10. "Rock and Roll Never Forgets"
Our first selection may be our most controversial. We picked Bob Seger’s “Rock and Roll Never Forgets” over “Old Time Rock and Roll” because the latter has been covered so many times that it has rendered the original version impotent. Also, Seger’s “Rock and Roll Never Forgets” is a headier song that teaches you that even though you’re too old to rock and roll all the time, you’re never too old to rock and roll some of the time
9. "Rock and Roll Ain’t Noise Pollution"
Maybe it’s not the best song ever written, but there’s certainly no better beginning to a rock track than the opening few bars of AC/DC’s “Rock and Roll Ain’t Noise Pollution.” The song and its poor grammar are the final track of the band’s seminal 1980 album Back in Black as well as its fourth single. During the song, Brian Johnson sums up our favorite musical genre succinctly and articulately by crooning: “rock ‘n’ roll ain’t no riddle man.”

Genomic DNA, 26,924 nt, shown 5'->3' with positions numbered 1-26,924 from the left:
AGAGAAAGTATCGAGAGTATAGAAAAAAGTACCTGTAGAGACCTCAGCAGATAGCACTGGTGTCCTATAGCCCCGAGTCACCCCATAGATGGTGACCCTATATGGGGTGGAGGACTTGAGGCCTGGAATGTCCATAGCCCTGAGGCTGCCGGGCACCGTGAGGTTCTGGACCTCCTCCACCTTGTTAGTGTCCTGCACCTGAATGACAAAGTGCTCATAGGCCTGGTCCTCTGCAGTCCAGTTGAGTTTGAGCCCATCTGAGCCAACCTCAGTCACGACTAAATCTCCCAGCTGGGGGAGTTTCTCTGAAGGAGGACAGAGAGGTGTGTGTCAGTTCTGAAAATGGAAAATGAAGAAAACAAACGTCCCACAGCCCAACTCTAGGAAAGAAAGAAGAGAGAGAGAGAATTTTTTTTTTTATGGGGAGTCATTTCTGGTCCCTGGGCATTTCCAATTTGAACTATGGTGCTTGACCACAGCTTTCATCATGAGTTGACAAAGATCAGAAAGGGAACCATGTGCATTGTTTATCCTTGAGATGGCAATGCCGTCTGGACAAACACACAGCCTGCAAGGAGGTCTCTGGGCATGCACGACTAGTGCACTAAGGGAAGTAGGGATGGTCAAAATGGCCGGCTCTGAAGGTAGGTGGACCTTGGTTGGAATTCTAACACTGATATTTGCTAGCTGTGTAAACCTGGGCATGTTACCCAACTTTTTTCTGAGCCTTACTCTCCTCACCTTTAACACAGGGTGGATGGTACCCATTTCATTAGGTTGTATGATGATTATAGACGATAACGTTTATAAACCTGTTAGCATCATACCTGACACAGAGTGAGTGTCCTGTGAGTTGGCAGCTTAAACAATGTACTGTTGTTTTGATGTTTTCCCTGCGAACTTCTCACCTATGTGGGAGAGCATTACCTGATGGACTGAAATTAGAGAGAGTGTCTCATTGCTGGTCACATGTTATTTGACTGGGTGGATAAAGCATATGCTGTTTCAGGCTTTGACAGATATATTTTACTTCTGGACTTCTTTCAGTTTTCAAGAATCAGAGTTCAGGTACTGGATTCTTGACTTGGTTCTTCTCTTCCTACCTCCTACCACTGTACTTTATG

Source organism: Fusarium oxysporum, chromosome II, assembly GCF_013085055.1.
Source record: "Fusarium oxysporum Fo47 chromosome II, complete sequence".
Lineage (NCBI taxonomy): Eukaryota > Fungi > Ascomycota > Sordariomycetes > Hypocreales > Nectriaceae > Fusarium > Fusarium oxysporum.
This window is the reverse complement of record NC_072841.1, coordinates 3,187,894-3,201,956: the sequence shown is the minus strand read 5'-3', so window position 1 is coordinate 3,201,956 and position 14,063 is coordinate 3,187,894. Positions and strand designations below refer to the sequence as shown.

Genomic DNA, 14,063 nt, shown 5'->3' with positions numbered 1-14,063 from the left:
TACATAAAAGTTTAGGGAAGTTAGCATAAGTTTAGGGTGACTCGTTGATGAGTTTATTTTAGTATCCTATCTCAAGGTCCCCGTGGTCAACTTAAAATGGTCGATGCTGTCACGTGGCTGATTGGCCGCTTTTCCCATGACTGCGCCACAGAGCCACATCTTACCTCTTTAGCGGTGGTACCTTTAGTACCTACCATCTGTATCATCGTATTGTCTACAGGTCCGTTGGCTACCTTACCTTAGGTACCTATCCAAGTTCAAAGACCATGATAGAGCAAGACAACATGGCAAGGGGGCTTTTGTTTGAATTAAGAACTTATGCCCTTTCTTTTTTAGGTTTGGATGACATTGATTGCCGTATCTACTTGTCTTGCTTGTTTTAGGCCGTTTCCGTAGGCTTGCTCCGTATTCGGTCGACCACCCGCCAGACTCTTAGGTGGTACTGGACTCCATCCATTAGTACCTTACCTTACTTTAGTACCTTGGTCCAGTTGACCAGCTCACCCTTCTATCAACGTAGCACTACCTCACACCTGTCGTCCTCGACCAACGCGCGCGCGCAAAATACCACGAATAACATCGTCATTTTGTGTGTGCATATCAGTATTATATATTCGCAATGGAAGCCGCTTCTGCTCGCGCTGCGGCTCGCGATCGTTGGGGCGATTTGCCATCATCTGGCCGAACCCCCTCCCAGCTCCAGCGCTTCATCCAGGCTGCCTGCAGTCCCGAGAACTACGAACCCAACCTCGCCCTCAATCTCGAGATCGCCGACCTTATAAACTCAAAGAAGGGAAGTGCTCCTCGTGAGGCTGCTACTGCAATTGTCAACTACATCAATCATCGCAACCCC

8. “Rock and Roll Fantasy”
“Rock and Roll Fantasy,” and the 1979 album it opens, Desolation Angels, are really Bad Company’s swan song. The single peaked at number 13 and the album at number 3—the band never came close to equaling that type of success again. The song, written by Paul Rodgers, daringly describe just about everyone’s rock and roll fantasy: loud music, dancing in the aisles, and you mother disapproving of your debauchery.
7. “Rock and Roll Hoochie Koo”
“Rock and Roll Hoochie Koo” was the first song Rick Derringer wrote for Johnny Winter. Winter recorded it in 1970 and then Derringer recorded it in 1973. Derringer’s version did much better as it peaked at number 23—Winter thought the song was a little corny. Derringer said the “rock and roll” part came about because that’s what he was supposed to be brining to the mix while the “hoochie koo” part was inspired by Winter’s standing as a blues idol.
6. "Rock and Roll All Nite"